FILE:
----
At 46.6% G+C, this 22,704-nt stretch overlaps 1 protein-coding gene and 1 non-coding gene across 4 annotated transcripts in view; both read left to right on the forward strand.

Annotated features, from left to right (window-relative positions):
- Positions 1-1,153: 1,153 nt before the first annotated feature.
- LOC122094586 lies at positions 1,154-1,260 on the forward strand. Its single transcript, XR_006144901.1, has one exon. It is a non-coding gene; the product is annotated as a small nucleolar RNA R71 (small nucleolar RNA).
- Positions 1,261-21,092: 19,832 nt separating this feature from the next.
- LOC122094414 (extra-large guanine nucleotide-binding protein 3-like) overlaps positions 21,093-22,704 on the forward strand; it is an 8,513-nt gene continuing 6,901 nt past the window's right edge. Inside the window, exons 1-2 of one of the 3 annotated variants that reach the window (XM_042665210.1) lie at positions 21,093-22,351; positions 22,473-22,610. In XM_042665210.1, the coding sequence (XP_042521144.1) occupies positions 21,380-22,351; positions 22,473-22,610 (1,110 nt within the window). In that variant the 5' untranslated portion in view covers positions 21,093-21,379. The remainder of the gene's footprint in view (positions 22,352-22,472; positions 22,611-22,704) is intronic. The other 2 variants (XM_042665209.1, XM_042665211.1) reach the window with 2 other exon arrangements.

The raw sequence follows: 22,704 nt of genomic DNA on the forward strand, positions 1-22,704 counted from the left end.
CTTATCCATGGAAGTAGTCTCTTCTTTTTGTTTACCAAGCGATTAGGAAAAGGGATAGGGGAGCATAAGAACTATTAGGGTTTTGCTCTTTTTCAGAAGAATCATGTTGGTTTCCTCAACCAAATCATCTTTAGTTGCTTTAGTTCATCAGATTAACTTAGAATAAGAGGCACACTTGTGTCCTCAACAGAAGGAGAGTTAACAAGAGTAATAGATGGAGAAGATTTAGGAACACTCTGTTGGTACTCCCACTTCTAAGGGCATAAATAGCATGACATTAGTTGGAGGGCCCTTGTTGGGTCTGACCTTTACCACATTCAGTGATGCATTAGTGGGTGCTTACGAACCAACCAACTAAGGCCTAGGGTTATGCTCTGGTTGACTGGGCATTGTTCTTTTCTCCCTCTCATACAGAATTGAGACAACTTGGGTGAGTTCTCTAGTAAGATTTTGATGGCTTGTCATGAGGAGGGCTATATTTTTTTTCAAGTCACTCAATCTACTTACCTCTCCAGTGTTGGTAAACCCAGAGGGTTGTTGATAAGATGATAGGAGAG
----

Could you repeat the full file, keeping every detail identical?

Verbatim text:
At 46.6% G+C, this 22,704-nt stretch overlaps 1 protein-coding gene and 1 non-coding gene across 4 annotated transcripts in view; both read left to right on the forward strand.

Annotated features, from left to right (window-relative positions):
- Positions 1-1,153: 1,153 nt before the first annotated feature.
- LOC122094586 lies at positions 1,154-1,260 on the forward strand. Its single transcript, XR_006144901.1, has one exon. It is a non-coding gene; the product is annotated as a small nucleolar RNA R71 (small nucleolar RNA).
- Positions 1,261-21,092: 19,832 nt separating this feature from the next.
- LOC122094414 (extra-large guanine nucleotide-binding protein 3-like) overlaps positions 21,093-22,704 on the forward strand; it is an 8,513-nt gene continuing 6,901 nt past the window's right edge. Inside the window, exons 1-2 of one of the 3 annotated variants that reach the window (XM_042665210.1) lie at positions 21,093-22,351; positions 22,473-22,610. In XM_042665210.1, the coding sequence (XP_042521144.1) occupies positions 21,380-22,351; positions 22,473-22,610 (1,110 nt within the window). In that variant the 5' untranslated portion in view covers positions 21,093-21,379. The remainder of the gene's footprint in view (positions 22,352-22,472; positions 22,611-22,704) is intronic. The other 2 variants (XM_042665209.1, XM_042665211.1) reach the window with 2 other exon arrangements.

The raw sequence follows: 22,704 nt of genomic DNA on the forward strand, positions 1-22,704 counted from the left end.
CTTATCCATGGAAGTAGTCTCTTCTTTTTGTTTACCAAGCGATTAGGAAAAGGGATAGGGGAGCATAAGAACTATTAGGGTTTTGCTCTTTTTCAGAAGAATCATGTTGGTTTCCTCAACCAAATCATCTTTAGTTGCTTTAGTTCATCAGATTAACTTAGAATAAGAGGCACACTTGTGTCCTCAACAGAAGGAGAGTTAACAAGAGTAATAGATGGAGAAGATTTAGGAACACTCTGTTGGTACTCCCACTTCTAAGGGCATAAATAGCATGACATTAGTTGGAGGGCCCTTGTTGGGTCTGACCTTTACCACATTCAGTGATGCATTAGTGGGTGCTTACGAACCAACCAACTAAGGCCTAGGGTTATGCTCTGGTTGACTGGGCATTGTTCTTTTCTCCCTCTCATACAGAATTGAGACAACTTGGGTGAGTTCTCTAGTAAGATTTTGATGGCTTGTCATGAGGAGGGCTATATTTTTTTTCAAGTCACTCAATCTACTTACCTCTCCAGTGTTGGTAAACCCAGAGGGTTGTTGATAAGATGATAGGAGAG